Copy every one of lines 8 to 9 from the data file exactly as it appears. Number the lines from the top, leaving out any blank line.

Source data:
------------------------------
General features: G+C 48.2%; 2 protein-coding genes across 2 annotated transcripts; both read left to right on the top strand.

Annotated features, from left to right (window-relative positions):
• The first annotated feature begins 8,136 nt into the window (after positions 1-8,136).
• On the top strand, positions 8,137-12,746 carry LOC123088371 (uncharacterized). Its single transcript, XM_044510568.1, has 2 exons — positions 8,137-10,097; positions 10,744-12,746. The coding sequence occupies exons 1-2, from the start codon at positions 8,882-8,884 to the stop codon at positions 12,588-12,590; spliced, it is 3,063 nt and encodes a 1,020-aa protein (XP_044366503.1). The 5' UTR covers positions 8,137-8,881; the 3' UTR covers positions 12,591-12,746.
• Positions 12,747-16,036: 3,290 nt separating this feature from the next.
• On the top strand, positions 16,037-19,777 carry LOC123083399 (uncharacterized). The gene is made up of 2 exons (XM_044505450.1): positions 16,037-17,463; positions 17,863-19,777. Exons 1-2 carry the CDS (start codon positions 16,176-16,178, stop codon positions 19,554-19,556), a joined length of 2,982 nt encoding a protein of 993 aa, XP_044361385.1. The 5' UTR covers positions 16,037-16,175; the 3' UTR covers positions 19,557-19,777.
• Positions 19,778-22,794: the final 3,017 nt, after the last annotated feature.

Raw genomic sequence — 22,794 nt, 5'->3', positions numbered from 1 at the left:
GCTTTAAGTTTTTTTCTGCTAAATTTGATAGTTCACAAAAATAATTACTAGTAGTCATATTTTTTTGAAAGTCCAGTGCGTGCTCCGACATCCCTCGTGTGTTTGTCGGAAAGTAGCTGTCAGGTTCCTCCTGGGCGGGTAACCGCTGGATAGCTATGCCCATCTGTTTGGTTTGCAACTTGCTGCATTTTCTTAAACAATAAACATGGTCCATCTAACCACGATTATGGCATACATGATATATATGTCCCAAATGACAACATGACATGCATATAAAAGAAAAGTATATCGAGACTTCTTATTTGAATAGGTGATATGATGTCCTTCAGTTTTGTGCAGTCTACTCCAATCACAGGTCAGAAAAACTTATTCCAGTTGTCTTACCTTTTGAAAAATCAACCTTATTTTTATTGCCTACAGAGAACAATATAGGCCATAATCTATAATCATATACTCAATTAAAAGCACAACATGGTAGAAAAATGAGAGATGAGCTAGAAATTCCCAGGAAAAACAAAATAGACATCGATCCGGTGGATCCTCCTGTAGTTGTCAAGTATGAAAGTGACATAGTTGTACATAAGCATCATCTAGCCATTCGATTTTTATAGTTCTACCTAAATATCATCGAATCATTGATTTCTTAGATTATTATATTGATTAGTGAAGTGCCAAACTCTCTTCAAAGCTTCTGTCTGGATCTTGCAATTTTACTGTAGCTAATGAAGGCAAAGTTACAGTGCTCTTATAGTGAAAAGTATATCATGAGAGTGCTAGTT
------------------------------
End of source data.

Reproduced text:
Raw genomic sequence — 22,794 nt, 5'->3', positions numbered from 1 at the left:
GCTTTAAGTTTTTTTCTGCTAAATTTGATAGTTCACAAAAATAATTACTAGTAGTCATATTTTTTTGAAAGTCCAGTGCGTGCTCCGACATCCCTCGTGTGTTTGTCGGAAAGTAGCTGTCAGGTTCCTCCTGGGCGGGTAACCGCTGGATAGCTATGCCCATCTGTTTGGTTTGCAACTTGCTGCATTTTCTTAAACAATAAACATGGTCCATCTAACCACGATTATGGCATACATGATATATATGTCCCAAATGACAACATGACATGCATATAAAAGAAAAGTATATCGAGACTTCTTATTTGAATAGGTGATATGATGTCCTTCAGTTTTGTGCAGTCTACTCCAATCACAGGTCAGAAAAACTTATTCCAGTTGTCTTACCTTTTGAAAAATCAACCTTATTTTTATTGCCTACAGAGAACAATATAGGCCATAATCTATAATCATATACTCAATTAAAAGCACAACATGGTAGAAAAATGAGAGATGAGCTAGAAATTCCCAGGAAAAACAAAATAGACATCGATCCGGTGGATCCTCCTGTAGTTGTCAAGTATGAAAGTGACATAGTTGTACATAAGCATCATCTAGCCATTCGATTTTTATAGTTCTACCTAAATATCATCGAATCATTGATTTCTTAGATTATTATATTGATTAGTGAAGTGCCAAACTCTCTTCAAAGCTTCTGTCTGGATCTTGCAATTTTACTGTAGCTAATGAAGGCAAAGTTACAGTGCTCTTATAGTGAAAAGTATATCATGAGAGTGCTAGTT